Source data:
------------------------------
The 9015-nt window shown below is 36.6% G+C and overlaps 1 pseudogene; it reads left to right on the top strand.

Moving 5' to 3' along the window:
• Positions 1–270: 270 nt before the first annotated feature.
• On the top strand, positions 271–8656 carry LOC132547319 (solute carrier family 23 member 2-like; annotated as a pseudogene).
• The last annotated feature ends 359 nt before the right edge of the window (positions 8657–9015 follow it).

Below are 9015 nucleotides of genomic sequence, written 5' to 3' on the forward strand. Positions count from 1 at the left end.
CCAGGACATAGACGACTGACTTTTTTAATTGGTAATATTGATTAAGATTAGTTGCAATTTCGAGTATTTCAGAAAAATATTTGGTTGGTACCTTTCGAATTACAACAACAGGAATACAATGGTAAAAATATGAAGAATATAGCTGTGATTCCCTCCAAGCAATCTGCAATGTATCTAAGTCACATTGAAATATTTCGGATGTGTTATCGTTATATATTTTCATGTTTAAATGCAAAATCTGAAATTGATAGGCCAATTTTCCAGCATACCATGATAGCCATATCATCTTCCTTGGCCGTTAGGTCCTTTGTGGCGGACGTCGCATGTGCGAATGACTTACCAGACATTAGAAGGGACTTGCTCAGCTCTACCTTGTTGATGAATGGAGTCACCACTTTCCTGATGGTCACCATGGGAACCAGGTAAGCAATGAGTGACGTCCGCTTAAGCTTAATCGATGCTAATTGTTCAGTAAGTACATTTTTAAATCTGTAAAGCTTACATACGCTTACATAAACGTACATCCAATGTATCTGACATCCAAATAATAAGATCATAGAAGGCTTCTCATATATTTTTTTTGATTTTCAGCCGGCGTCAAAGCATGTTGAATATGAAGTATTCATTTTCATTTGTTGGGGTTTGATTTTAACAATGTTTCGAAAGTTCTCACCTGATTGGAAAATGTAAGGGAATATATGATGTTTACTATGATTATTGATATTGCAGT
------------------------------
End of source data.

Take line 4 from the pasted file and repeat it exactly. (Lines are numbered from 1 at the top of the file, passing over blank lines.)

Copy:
• On the top strand, positions 271–8656 carry LOC132547319 (solute carrier family 23 member 2-like; annotated as a pseudogene).